I like Barrow’s Goldeneyes! And I like getting to see them every winter, and sometimes in numbers…and only a few miles away from home. But I wish I could see more of them.

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Unfortunately, with each passing year, I am seeing fewer and fewer. My local Barrow’s Goldeneye (BAGO) “patch” is the Lower Harraseeket River here in South Freeport. A couple of miles of river between Winslow Park and Bartol Island hosts the southernmost wintering flock on the East Coast…or at least what nowadays passes for a flock.

One of just a handful of locales in the state that regularly hosts more than one or two birds, this once-impressive flock has declined dramatically in the past ten years that I have been watching them. Scanning the river once a week, from early December through the middle of April from a variety of locations (Sand Beach, the Town Wharf, the Harraseeket Yacht Club, Winslow Park, and/or Wolfe’s Neck Woods State Park) I have kept track of arrival and departure dates, and perhaps most importantly, overall numbers.

“High counts” are the maximum number of birds seen at one time in a given time period. While some individuals come and go over the course of the winter, it seems to me that the seasonal high count is a reasonable way of estimating the local population (as keeping track of individual birds is impossible). And my high counts for each of the last nine winters show an alarming pattern:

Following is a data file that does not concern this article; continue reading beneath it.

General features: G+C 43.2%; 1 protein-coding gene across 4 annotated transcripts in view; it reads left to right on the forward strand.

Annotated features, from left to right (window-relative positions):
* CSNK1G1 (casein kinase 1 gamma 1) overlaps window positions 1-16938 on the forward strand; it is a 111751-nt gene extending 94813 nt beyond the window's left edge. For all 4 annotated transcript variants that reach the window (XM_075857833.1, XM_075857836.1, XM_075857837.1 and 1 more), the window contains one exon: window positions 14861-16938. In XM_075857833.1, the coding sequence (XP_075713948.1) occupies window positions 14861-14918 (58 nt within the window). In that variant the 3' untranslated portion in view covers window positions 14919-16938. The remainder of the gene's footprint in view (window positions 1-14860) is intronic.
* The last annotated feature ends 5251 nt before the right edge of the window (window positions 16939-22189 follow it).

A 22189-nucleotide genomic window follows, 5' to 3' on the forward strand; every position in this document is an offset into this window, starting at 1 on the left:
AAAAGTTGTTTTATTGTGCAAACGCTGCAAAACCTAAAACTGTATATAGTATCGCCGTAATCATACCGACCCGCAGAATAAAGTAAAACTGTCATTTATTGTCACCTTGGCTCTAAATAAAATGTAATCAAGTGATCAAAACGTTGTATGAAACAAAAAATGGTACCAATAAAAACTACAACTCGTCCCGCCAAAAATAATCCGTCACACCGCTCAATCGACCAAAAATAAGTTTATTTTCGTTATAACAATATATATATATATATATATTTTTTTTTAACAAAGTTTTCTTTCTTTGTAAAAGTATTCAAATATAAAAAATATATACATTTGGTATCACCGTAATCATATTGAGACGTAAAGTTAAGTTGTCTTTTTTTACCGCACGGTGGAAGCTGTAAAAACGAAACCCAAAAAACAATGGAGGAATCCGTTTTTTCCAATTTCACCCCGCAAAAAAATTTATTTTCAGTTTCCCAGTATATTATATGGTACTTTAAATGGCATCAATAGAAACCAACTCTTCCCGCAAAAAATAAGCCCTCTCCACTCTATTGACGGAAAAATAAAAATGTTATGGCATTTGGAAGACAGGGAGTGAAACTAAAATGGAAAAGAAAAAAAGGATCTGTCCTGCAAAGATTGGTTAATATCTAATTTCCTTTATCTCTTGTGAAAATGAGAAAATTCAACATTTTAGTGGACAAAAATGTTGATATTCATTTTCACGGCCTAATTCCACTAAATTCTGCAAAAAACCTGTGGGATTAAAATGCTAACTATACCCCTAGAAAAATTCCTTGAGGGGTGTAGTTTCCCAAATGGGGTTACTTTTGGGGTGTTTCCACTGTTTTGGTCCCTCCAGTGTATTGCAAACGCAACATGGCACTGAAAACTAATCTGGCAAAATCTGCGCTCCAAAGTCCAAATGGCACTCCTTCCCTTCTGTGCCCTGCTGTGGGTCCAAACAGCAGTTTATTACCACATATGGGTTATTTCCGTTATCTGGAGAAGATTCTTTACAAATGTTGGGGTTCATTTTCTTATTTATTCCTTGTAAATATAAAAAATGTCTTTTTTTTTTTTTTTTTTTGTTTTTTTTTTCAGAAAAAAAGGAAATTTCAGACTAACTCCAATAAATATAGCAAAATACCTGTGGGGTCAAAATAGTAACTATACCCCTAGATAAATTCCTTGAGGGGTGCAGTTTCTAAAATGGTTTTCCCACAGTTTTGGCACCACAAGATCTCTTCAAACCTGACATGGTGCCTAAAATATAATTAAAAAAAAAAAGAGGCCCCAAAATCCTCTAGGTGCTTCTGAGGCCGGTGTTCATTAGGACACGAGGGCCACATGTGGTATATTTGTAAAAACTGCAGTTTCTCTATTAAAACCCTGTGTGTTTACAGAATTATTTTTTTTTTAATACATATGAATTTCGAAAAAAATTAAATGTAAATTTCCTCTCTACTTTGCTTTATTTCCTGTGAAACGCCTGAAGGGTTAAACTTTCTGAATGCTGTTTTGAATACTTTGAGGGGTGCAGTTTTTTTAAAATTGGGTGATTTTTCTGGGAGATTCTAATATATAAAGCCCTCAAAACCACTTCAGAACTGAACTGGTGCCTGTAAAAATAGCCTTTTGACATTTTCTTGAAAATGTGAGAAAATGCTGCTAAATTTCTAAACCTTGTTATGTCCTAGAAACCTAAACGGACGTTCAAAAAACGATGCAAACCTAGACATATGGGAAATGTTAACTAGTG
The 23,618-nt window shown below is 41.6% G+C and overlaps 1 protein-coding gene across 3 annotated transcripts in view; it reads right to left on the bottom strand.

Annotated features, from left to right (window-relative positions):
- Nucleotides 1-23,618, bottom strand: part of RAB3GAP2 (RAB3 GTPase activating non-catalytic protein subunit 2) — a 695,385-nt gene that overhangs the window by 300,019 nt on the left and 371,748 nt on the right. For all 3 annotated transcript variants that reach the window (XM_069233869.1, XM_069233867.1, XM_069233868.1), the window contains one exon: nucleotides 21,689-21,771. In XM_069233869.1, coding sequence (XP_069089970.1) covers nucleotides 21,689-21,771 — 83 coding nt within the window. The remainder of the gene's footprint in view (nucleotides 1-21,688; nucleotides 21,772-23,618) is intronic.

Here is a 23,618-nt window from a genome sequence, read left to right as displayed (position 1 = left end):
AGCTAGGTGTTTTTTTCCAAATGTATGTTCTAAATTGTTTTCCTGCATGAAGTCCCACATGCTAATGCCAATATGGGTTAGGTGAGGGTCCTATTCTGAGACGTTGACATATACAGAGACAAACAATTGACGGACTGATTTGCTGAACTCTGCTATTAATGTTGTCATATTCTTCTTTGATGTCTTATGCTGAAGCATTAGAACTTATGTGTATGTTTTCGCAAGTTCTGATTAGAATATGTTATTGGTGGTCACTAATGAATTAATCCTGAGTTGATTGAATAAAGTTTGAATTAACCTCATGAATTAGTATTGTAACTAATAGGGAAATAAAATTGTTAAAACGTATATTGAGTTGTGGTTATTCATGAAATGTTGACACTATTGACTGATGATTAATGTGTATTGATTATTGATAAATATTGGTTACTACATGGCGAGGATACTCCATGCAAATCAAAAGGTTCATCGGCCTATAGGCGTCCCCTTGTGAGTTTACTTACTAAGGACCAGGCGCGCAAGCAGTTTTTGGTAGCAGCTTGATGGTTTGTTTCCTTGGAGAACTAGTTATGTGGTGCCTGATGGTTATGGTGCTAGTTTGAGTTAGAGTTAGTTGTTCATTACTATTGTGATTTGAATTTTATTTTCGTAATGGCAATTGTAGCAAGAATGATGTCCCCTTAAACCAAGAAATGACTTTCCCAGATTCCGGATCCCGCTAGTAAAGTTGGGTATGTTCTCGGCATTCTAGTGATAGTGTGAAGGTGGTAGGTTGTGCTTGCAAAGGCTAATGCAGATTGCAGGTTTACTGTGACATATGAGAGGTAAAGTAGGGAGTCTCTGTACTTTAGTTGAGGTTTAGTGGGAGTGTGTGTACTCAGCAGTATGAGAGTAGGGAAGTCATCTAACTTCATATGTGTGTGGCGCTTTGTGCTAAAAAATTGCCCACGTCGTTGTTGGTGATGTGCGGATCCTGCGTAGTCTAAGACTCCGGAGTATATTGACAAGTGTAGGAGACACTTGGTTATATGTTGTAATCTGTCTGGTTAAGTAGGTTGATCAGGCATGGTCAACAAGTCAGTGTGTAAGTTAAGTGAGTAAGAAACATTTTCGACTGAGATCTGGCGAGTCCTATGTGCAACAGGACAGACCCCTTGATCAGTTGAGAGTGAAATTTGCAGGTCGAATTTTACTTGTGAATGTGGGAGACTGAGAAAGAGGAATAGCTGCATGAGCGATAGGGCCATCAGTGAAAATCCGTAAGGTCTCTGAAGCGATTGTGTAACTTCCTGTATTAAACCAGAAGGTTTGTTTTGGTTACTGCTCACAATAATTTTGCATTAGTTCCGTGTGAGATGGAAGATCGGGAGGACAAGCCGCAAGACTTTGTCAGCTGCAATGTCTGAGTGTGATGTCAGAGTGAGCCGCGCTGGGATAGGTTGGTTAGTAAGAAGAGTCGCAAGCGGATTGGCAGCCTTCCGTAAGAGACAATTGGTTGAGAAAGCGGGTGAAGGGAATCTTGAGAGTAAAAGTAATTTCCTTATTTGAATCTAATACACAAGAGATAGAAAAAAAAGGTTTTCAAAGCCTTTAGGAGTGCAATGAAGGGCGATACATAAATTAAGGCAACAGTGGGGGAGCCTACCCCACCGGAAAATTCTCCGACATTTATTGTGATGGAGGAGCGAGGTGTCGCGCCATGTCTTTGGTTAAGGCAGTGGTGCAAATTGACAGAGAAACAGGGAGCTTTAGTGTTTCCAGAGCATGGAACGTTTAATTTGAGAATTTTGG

2004-2005: 23
2005-2006: 15
2006-2007: 10
2007-2008: 2
2008-2009: 9
2009-2010: 2
2010-2011: 6
2011-2012: 3
2012-2013: 2

It has become readily obvious that the less ice there is, the fewer Barrow’s concentrate in the Lower Harraseeket. A deep channel and strong tide combine to keep at least a stretch of the gut at the mouth of the river (between Winslow and tiny Pound of Tea Island) open in the coldest winters. Back in 2004-2005, the river was almost completely frozen, and the narrow strip of open water was so thick with ducks, especially Common Eiders, that it looked as if you could almost walk across the river on their backs!

We also know that the climate, and the temperature of Casco Bay, is getting warmer (yes, that is fact, and yes, this year’s cold winter/spring weather does nothing to disprove this – note that “climate” and “weather” are actually different words that describe different things!). Therefore, I optimistically wondered if the apparent decline in the population of BAGO was nothing more than a lack of ice-caused concentration. The less ice, the fewer BAGO I see.